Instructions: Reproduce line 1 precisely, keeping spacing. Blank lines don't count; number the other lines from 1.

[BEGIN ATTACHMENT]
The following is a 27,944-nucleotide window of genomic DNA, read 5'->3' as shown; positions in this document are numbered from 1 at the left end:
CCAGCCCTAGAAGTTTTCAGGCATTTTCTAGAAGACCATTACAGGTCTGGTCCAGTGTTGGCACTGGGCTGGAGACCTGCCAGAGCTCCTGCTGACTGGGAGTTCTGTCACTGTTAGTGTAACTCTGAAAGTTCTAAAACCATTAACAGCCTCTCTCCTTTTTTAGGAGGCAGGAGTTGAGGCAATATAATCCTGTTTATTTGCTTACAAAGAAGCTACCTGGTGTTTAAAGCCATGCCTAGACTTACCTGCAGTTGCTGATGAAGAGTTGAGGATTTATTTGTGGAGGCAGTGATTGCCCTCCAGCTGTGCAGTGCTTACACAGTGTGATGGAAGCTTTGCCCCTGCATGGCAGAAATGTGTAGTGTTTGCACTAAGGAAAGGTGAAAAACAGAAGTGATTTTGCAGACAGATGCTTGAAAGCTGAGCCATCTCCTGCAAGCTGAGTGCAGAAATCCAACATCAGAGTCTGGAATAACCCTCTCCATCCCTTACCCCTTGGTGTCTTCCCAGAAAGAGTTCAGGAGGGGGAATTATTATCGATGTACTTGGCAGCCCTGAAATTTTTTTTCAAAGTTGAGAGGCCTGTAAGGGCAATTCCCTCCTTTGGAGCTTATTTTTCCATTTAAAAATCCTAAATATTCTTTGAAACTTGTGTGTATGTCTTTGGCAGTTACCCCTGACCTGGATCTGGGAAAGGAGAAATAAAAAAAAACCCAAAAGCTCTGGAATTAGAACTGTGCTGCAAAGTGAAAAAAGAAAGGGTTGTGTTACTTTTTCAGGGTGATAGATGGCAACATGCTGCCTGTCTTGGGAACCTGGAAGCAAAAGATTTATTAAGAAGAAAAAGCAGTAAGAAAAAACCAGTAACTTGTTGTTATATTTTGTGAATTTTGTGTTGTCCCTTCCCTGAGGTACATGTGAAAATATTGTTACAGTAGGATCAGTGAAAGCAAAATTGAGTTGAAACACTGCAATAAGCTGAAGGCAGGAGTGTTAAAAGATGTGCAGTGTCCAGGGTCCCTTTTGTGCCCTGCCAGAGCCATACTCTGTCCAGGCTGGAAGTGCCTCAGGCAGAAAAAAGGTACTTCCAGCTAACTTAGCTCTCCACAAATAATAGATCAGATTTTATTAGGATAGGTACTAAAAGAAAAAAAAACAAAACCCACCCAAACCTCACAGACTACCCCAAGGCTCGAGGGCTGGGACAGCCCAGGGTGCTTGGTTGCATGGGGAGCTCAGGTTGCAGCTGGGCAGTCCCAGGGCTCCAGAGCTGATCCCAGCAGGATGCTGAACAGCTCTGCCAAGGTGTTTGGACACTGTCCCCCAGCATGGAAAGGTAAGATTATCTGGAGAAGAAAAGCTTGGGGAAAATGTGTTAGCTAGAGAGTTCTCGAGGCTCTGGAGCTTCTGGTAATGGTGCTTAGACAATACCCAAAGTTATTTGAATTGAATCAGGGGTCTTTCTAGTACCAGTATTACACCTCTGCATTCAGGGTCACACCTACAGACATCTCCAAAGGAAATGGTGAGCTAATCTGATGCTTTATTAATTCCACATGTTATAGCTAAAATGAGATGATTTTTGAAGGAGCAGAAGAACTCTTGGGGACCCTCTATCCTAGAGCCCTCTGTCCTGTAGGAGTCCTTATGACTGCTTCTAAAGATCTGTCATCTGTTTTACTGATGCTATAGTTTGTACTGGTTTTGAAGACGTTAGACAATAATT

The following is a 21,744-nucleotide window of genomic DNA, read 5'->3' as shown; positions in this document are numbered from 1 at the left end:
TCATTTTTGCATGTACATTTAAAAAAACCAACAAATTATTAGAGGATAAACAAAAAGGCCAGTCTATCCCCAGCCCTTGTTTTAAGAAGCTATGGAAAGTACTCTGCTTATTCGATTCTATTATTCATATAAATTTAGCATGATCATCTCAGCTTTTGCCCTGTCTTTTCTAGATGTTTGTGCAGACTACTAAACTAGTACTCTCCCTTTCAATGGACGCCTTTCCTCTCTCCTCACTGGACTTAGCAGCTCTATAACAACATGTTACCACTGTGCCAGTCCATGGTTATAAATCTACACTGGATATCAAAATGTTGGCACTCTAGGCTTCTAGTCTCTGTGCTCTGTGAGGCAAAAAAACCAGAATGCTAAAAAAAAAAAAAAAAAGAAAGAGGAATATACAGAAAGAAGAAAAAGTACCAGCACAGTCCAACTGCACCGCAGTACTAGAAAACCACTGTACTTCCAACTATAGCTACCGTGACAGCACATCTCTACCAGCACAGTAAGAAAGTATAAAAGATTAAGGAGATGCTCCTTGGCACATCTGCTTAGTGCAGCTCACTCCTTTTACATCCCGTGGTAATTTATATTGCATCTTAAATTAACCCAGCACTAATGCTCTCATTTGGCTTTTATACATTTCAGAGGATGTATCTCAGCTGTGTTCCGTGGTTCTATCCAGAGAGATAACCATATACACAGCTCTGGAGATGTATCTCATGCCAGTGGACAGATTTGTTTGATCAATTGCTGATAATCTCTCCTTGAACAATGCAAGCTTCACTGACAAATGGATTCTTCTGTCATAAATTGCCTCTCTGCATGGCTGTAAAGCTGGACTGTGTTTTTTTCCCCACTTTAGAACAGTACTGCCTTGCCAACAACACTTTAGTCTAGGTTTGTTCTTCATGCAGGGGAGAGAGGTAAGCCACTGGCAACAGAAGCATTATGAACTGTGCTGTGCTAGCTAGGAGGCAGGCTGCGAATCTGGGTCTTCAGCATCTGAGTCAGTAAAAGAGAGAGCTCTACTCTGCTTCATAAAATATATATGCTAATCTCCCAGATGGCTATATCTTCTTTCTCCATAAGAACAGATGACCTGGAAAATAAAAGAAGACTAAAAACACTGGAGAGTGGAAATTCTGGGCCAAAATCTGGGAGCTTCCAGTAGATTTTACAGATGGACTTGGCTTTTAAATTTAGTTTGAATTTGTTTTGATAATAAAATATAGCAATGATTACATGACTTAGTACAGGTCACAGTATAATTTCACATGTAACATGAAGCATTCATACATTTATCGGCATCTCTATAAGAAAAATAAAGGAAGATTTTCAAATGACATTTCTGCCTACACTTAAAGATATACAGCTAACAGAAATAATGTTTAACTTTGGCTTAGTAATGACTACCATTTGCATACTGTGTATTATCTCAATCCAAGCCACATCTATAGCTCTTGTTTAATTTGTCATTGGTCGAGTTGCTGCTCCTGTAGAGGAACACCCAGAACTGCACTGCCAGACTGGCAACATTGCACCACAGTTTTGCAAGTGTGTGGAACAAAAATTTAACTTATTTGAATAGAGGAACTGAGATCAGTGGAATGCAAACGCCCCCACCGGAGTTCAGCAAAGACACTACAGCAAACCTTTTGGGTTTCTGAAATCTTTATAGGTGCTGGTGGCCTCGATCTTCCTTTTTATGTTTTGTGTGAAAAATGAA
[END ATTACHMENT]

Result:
The following is a 27,944-nucleotide window of genomic DNA, read 5'->3' as shown; positions in this document are numbered from 1 at the left end: